"It was imprudent of us, in the first place, to become authors. We could have become something regular, but we managed not to.
We were lucky, but we were also determined." Roy Blount Jr

"I don’t change the facts to enhance the drama. I think of it the other way round, the drama has got to fit the facts,
and it’s your job as a writer to find the shape in real life."
Hilary Mantel

Wednesday, December 17, 2008


Coming back from the church on Monday--right after posting my storm report--I saw trucks working within a couple of miles of home. Yesterday when I headed out to a meeting, I meet a convoy of 7 utility vehicles on our road: 2 power company trucks with cherry pickers, a tree truck with cherry picker, and 4 white pickups with power company logos on their doors. They workers were conferring, or having lunch, or both.

I pulled over, rolled down my window, and told the men how glad I was to see them.

"We know!" said one. He described the issues in our neighbourhood, in technical terms that meant little to me. And added, "You'll have power back sometime this afternoon."

At my diocesan meeting, I learned I was not the only "power-less" person. Several were still waiting, though some had generators. The Bishop had got his electricity back the previous day. Because our business was so important, and difficult, we kept working past our usual time but took a "phone break." I rang the Lodge--the Chap had headed home early to monitor the situation.

He reported the good news I was so hoping to hear.

Reaching the Lodge, I spied the lights of our Christmas tree glowing in the darkness.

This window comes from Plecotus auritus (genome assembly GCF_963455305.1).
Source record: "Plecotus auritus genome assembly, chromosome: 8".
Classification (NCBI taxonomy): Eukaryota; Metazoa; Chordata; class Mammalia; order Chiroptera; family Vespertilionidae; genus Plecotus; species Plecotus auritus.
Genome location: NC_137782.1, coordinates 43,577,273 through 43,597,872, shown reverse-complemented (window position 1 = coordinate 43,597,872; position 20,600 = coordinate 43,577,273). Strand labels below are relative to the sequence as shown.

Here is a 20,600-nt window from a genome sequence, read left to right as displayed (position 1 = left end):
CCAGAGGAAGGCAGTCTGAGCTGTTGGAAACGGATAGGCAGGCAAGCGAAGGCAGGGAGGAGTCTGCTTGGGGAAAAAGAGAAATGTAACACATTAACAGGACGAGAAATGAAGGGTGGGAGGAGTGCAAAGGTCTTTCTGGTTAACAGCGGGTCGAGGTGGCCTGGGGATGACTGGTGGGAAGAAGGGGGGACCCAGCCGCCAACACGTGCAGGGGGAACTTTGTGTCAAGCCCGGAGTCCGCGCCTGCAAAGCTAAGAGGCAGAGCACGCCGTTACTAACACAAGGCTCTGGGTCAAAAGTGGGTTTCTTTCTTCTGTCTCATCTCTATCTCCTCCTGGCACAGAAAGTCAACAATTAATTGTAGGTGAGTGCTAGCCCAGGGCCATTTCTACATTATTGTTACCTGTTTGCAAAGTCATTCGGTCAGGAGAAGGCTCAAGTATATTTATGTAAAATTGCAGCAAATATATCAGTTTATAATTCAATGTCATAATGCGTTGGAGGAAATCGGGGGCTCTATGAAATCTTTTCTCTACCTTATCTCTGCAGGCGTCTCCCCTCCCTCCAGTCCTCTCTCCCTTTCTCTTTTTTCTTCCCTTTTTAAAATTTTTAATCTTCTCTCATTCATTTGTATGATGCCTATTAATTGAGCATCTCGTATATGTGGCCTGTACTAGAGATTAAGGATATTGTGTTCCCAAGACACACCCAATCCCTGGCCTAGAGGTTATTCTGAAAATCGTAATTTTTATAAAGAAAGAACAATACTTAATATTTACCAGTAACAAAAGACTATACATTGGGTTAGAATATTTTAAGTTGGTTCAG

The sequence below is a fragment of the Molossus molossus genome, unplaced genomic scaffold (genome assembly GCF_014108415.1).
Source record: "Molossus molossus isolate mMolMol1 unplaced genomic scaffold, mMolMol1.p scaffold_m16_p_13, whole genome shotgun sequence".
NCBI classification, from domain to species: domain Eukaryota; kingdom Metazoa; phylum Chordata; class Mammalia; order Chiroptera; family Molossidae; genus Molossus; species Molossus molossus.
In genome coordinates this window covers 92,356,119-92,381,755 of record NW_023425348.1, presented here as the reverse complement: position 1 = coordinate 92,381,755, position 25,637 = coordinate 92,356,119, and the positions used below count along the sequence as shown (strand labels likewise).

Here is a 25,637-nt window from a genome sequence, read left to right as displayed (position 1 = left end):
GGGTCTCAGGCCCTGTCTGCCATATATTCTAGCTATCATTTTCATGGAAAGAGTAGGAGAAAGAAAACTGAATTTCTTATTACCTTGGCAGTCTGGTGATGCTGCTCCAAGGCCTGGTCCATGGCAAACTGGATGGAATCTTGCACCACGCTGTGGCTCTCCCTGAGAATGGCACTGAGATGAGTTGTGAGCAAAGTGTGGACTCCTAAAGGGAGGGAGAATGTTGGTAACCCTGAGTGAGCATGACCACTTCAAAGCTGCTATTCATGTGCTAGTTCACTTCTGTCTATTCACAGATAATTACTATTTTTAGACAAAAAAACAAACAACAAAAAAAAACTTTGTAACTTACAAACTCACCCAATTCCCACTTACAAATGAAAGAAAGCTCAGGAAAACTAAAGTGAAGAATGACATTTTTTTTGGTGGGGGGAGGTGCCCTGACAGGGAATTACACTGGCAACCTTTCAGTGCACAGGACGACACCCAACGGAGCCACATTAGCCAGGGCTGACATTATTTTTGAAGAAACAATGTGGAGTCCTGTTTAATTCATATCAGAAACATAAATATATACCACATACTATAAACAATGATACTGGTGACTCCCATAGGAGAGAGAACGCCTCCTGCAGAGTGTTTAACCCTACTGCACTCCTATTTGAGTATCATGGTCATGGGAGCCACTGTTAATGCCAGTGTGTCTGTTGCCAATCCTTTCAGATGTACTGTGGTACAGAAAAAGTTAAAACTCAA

Such a strange evening! One of relief. One of sheer exhaustion: keeping 2 fires going by day and 1 all night is no easy business. The house is toasty warm again, there's no discernible damage to our water system. I finally saw with my own eyes the news footage of shoes being flung at my President, which I'd heard about on the radio.

We slept like rocks.

Having emerged from the abyss, I am terribly concerned for those still in it--they number nearly 80,000. Whole communities are still affected, may not have power back till next week. Several districts have closed schools until January.

After 5 days of focussing on nothing but trying to stay warm enough to survive, it's quite a mind-shift, confronting Real Life again! I was so ahead in Christmas prep, now am behind in posting parcels and sending Christmas cards. I've got 3 parties in the next 4 days--my festive feelings are greatly tempered by what I've lately endured, but I do look forward to being with people after such a long period of isolation. Tomorrow there's a day-long legislative orientation. And I must sign off on the bills I'm co-sponsoring and return the paperwork to Legislative Services.

Today we've got snow, more expected later this week, with a return of extreme temperatures at the weekend.

The work crew that visited my area yesterday is somewhere else now, busily restoring light and warmth to others....

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